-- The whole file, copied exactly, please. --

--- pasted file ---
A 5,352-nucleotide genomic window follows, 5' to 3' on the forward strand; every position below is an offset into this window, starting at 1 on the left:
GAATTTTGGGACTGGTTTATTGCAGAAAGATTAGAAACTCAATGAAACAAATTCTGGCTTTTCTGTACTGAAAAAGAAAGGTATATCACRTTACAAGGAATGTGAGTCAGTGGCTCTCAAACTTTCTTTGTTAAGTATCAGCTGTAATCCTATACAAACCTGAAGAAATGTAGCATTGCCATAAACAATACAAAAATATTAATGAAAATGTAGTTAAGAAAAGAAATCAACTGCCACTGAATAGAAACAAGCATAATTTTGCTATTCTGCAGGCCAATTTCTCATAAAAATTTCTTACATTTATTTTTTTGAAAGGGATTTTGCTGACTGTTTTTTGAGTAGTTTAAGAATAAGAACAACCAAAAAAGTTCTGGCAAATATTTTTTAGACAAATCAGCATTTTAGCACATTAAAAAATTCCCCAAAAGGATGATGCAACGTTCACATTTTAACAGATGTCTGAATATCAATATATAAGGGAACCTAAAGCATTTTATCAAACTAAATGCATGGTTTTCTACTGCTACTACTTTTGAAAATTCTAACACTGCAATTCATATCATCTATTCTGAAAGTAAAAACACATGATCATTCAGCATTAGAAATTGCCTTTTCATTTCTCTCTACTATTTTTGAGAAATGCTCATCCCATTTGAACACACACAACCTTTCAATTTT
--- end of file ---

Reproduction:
A 5,352-nucleotide genomic window follows, 5' to 3' on the forward strand; every position below is an offset into this window, starting at 1 on the left:
GAATTTTGGGACTGGTTTATTGCAGAAAGATTAGAAACTCAATGAAACAAATTCTGGCTTTTCTGTACTGAAAAAGAAAGGTATATCACRTTACAAGGAATGTGAGTCAGTGGCTCTCAAACTTTCTTTGTTAAGTATCAGCTGTAATCCTATACAAACCTGAAGAAATGTAGCATTGCCATAAACAATACAAAAATATTAATGAAAATGTAGTTAAGAAAAGAAATCAACTGCCACTGAATAGAAACAAGCATAATTTTGCTATTCTGCAGGCCAATTTCTCATAAAAATTTCTTACATTTATTTTTTTGAAAGGGATTTTGCTGACTGTTTTTTGAGTAGTTTAAGAATAAGAACAACCAAAAAAGTTCTGGCAAATATTTTTTAGACAAATCAGCATTTTAGCACATTAAAAAATTCCCCAAAAGGATGATGCAACGTTCACATTTTAACAGATGTCTGAATATCAATATATAAGGGAACCTAAAGCATTTTATCAAACTAAATGCATGGTTTTCTACTGCTACTACTTTTGAAAATTCTAACACTGCAATTCATATCATCTATTCTGAAAGTAAAAACACATGATCATTCAGCATTAGAAATTGCCTTTTCATTTCTCTCTACTATTTTTGAGAAATGCTCATCCCATTTGAACACACACAACCTTTCAATTTT